Re-Thinking the Cyber Consolidation Paradigm

The Battle of Consolidation vs. Best-of-Breed, does more security mean better security?

You’re probably frequently scrutinizing whether or not your own organization’s cyber security is being properly managed. We’re constantly being bombarded with news of the latest cyber security attacks and hoping there are no gaps in our own organization’s security. With every new ransomware or phishing attack, the red flags start to wave. The immediate reaction is to ramp up our security and increase the number of vendors with the assumption that with these new products will keep us better protected. In reality, this unfortunately isn’t the case.

In a recent survey, executives were asked various questions about their cyber security requirements, including their day-to-day challenges and concerns. One of the questions asked was what do they consider the best approach. Overwhelmingly, C-level executives stated they were satisfied with a best-of-breed strategy and promoted it within their organization. However, once asked more probing questions regarding their security posture, it became obvious that their sense of what was best for their organization was a false sense of security, noting a significant difference in the attack recovery processes:



Organizations who chose a consolidation approach were capable of identifying and recovering from attacks 20 times faster on average, and at merely 1% of the cost than those choosing a best-of-breed strategy.

Reducing the number of vendors not only simplifies having to monitor multiple management consoles, between the various technologies but vendor consolidation allows for a higher level of security through superior integration versus decisions made across multiple vendor products. Additionally, it significantly reduces the time, cost and resources of the remediation process. Notably, Gartner has consistently cited in “  a single-vendor approach more effectively detects and stops advanced threats, increasing the efficiency of resources and reducing configuration and management problems while requiring less training and problem-solving costs.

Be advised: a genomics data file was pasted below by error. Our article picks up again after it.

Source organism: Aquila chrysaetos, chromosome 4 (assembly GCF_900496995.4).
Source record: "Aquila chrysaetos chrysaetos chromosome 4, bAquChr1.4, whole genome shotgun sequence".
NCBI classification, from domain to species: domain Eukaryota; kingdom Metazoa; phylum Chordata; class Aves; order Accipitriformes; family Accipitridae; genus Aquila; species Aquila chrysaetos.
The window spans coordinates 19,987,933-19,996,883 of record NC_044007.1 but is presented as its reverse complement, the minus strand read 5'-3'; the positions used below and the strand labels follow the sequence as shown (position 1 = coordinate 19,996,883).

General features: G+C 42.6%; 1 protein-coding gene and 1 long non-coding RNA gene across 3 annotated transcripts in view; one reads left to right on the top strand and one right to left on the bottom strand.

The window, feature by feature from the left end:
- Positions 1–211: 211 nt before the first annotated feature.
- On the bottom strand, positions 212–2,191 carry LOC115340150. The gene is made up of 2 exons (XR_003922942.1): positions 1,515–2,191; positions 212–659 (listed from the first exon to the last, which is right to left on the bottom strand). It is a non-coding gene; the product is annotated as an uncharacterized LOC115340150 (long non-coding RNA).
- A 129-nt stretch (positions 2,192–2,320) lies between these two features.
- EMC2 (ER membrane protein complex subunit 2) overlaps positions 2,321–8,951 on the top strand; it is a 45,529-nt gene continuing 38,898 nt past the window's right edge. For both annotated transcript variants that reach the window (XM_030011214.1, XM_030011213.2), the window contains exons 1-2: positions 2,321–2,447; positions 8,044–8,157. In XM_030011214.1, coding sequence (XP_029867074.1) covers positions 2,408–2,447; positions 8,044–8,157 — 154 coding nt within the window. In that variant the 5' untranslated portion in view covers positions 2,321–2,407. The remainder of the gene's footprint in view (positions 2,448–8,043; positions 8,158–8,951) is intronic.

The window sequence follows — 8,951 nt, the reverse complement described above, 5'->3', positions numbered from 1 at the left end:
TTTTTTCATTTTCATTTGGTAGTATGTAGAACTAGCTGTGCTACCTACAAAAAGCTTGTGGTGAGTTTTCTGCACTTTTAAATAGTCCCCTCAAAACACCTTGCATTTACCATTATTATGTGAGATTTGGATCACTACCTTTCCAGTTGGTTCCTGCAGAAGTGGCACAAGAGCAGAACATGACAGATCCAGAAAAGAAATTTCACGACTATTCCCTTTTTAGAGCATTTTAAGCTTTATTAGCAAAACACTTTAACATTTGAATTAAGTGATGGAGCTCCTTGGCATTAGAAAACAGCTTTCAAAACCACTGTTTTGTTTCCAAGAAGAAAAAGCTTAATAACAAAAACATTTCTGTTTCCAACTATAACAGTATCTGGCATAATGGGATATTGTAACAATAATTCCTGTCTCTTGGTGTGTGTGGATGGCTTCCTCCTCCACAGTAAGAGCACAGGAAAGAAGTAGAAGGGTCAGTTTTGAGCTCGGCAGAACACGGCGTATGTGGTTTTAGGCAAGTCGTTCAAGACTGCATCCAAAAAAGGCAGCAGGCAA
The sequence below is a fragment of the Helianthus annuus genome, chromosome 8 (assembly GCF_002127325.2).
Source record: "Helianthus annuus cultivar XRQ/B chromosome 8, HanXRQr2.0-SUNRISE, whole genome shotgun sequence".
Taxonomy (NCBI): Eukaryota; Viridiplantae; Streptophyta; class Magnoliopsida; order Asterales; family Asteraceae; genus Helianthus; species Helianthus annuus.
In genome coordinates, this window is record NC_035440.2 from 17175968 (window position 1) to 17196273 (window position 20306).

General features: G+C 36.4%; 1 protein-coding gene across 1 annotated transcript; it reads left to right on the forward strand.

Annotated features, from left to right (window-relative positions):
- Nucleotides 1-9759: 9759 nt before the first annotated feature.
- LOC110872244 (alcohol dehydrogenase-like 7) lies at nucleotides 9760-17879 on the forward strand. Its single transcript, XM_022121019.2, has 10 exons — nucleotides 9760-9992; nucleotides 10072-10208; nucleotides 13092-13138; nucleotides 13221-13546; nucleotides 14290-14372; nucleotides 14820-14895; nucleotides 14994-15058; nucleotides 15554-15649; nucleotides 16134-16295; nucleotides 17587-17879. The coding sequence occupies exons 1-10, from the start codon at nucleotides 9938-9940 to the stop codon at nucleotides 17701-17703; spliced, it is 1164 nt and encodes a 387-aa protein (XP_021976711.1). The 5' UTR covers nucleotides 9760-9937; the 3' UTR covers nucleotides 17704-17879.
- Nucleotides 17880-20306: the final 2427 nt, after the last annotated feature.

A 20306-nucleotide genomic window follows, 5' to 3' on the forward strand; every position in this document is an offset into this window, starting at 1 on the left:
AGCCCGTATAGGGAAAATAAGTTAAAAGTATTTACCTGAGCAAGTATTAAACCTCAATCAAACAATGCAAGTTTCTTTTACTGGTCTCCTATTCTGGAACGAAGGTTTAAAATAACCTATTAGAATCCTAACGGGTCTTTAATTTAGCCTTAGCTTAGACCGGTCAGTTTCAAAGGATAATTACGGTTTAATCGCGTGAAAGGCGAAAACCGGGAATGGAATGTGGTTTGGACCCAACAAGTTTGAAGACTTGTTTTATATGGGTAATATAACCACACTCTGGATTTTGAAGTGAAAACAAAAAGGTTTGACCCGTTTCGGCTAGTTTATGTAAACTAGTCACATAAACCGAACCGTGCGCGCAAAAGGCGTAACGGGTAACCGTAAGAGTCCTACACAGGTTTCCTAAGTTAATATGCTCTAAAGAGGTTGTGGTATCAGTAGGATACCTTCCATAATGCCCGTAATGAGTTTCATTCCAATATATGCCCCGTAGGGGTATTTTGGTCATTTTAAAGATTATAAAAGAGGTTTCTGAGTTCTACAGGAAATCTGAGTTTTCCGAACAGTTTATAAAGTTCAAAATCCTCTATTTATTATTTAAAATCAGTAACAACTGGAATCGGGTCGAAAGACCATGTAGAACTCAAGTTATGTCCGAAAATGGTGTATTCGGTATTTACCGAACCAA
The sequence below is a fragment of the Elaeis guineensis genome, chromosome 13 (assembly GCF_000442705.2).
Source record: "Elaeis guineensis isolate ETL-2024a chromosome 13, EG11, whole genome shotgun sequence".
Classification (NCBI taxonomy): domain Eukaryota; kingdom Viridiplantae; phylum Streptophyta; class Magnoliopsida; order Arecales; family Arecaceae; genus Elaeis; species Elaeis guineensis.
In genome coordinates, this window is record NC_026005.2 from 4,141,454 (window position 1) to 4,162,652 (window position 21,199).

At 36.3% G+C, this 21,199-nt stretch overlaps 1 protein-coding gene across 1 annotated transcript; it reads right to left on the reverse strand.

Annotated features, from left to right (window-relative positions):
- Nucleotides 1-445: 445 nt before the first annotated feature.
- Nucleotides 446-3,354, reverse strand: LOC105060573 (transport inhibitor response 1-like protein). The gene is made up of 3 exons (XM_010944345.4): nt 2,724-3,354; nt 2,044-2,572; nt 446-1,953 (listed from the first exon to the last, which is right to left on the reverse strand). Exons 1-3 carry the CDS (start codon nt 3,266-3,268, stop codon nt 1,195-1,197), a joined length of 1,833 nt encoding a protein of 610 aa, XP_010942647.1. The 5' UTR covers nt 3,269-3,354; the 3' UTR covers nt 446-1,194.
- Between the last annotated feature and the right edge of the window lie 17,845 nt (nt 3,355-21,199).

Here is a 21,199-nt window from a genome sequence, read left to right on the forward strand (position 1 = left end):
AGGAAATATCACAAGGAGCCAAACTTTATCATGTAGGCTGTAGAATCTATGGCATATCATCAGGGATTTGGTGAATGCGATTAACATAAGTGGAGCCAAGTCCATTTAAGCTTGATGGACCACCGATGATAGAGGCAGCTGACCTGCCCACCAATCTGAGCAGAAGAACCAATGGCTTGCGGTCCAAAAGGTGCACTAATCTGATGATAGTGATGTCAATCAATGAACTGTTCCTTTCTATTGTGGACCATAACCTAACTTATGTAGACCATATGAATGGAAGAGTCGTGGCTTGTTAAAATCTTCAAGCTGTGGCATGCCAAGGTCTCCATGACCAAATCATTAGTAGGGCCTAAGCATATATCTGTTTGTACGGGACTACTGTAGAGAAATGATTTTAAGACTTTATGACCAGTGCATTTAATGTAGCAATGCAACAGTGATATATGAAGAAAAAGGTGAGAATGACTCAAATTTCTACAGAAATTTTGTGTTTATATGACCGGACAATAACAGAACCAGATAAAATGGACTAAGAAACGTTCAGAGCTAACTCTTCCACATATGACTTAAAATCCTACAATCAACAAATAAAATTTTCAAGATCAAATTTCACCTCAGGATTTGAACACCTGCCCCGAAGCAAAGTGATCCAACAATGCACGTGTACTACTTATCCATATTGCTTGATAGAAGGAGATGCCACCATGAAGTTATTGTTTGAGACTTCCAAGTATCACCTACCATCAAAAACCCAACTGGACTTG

Check Point CEO, Gil Shwed, highlighted on these issues during a recent event in Tel Aviv, Cyber Week 2017. Forbes published an article on Shwed’s lecture, “In cyberspace today our roof is very very leaky,” said Shwed. “With almost 1,600 cybersecurity companies worldwide, we hope that by building many point solutions we get protection from the rain. The reality is that the rain is coming through the inherent gaps in this architecture.” Shwed recommended replacing the widespread approach of using point solutions and mitigating the damage after the attack with a new approach of focusing on security prevention and using a unified architecture for managing security threats in the network, the cloud, and mobile devices.

An overgrowing concern within the cyber world is the scarcity of cyber professionals. Unfortunately, most companies suffer from this phenomenon and more will in upcoming years. This shortage directly translates into an inferior security posture and lack of knowledge needed to assess and adopt vendor products. There is an industry perception that by having multiple-vendors, you’re decreasing the risk of an attack, because “more will cover more”- therefore reducing costs and time. Our survey found this common misconception to be false.

A consolidated vendor approach through Check Point Infinity architecture drives simplicity and efficiency, and streamlines handling of events as they occur. Check Point Infinity architecture’s single management centrally correlates all types of events across all network environments, cloud services and mobile infrastructures. Check Point’s preemptive threat prevention strategy focuses on prevention rather than detection to block the most sophisticated attacks before they occur.

Our survey showed that the majority of organizations still prefer usage of various best-of-breed disparate security products. We can’t blame them for thinking this; we’re told as a society bigger is better. But the end results speak loud and clear: When it comes to security vendors, less is more.